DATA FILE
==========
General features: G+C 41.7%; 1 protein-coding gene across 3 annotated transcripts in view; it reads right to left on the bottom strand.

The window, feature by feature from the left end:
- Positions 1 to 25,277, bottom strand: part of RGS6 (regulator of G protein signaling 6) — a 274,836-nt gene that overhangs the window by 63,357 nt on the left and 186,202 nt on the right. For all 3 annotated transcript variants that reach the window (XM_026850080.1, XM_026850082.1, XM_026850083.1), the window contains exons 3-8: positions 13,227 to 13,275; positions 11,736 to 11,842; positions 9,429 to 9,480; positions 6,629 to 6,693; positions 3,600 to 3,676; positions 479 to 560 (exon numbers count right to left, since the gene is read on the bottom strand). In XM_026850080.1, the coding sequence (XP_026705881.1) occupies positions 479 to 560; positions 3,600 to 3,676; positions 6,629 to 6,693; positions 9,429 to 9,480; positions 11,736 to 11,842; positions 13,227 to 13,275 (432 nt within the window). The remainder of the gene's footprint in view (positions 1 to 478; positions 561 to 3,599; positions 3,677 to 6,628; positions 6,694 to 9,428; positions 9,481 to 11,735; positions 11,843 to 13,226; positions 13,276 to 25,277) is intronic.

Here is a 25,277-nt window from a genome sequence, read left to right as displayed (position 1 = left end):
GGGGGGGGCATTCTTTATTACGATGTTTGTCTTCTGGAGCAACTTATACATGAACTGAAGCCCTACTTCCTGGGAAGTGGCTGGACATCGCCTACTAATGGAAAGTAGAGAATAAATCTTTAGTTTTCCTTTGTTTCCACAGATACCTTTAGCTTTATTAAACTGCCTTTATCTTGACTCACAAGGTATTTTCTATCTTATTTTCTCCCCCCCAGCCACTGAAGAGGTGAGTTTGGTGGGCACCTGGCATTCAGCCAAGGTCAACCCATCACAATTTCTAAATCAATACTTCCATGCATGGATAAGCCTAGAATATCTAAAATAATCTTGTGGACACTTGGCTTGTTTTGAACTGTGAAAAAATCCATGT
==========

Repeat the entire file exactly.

General features: G+C 41.7%; 1 protein-coding gene across 3 annotated transcripts in view; it reads right to left on the bottom strand.

The window, feature by feature from the left end:
- Positions 1 to 25,277, bottom strand: part of RGS6 (regulator of G protein signaling 6) — a 274,836-nt gene that overhangs the window by 63,357 nt on the left and 186,202 nt on the right. For all 3 annotated transcript variants that reach the window (XM_026850080.1, XM_026850082.1, XM_026850083.1), the window contains exons 3-8: positions 13,227 to 13,275; positions 11,736 to 11,842; positions 9,429 to 9,480; positions 6,629 to 6,693; positions 3,600 to 3,676; positions 479 to 560 (exon numbers count right to left, since the gene is read on the bottom strand). In XM_026850080.1, the coding sequence (XP_026705881.1) occupies positions 479 to 560; positions 3,600 to 3,676; positions 6,629 to 6,693; positions 9,429 to 9,480; positions 11,736 to 11,842; positions 13,227 to 13,275 (432 nt within the window). The remainder of the gene's footprint in view (positions 1 to 478; positions 561 to 3,599; positions 3,677 to 6,628; positions 6,694 to 9,428; positions 9,481 to 11,735; positions 11,843 to 13,226; positions 13,276 to 25,277) is intronic.

Here is a 25,277-nt window from a genome sequence, read left to right as displayed (position 1 = left end):
GGGGGGGGCATTCTTTATTACGATGTTTGTCTTCTGGAGCAACTTATACATGAACTGAAGCCCTACTTCCTGGGAAGTGGCTGGACATCGCCTACTAATGGAAAGTAGAGAATAAATCTTTAGTTTTCCTTTGTTTCCACAGATACCTTTAGCTTTATTAAACTGCCTTTATCTTGACTCACAAGGTATTTTCTATCTTATTTTCTCCCCCCCAGCCACTGAAGAGGTGAGTTTGGTGGGCACCTGGCATTCAGCCAAGGTCAACCCATCACAATTTCTAAATCAATACTTCCATGCATGGATAAGCCTAGAATATCTAAAATAATCTTGTGGACACTTGGCTTGTTTTGAACTGTGAAAAAATCCATGT